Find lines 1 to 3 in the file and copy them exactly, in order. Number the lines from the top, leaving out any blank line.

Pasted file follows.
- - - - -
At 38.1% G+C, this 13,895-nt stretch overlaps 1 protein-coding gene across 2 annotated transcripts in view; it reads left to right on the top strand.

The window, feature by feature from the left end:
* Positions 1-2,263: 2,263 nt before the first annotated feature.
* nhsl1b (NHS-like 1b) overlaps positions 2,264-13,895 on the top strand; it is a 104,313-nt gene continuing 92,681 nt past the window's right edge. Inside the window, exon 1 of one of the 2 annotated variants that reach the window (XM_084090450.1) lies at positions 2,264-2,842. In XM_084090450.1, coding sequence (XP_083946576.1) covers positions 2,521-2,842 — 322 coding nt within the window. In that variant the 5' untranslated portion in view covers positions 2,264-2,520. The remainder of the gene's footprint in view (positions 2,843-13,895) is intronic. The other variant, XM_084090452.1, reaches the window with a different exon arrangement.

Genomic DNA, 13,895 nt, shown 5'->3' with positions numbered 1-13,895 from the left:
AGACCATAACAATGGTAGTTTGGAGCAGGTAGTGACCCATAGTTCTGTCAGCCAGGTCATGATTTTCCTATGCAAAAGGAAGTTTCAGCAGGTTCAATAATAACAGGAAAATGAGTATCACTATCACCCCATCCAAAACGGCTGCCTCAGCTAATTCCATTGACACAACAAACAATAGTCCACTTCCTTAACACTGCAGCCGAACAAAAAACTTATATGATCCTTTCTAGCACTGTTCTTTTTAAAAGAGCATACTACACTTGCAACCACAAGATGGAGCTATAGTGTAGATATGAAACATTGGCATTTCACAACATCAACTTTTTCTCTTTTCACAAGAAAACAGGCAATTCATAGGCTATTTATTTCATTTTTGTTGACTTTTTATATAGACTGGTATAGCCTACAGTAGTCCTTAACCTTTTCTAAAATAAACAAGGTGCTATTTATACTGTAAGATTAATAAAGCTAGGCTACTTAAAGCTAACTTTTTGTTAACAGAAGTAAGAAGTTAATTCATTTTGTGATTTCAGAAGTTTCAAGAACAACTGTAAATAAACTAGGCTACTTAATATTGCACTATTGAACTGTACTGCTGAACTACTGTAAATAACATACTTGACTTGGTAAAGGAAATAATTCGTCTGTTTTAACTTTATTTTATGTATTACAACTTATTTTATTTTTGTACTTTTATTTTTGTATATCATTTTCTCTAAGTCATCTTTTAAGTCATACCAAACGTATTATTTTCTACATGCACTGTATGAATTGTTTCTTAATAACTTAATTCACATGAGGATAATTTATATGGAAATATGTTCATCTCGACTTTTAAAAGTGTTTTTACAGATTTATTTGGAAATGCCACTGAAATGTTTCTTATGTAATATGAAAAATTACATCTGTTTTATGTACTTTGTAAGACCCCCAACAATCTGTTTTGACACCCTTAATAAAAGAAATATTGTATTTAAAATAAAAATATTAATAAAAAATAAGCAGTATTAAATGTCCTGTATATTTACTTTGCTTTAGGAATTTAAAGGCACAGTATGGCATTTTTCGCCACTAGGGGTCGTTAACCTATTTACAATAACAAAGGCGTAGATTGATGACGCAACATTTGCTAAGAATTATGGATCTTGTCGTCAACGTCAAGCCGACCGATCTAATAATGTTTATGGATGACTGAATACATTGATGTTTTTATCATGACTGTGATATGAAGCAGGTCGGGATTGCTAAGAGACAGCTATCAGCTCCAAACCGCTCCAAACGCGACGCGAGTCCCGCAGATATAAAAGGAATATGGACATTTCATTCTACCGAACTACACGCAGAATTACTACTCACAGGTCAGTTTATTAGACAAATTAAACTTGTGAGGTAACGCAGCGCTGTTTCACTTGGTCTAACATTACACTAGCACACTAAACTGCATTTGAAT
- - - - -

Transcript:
At 38.1% G+C, this 13,895-nt stretch overlaps 1 protein-coding gene across 2 annotated transcripts in view; it reads left to right on the top strand.

The window, feature by feature from the left end:
* Positions 1-2,263: 2,263 nt before the first annotated feature.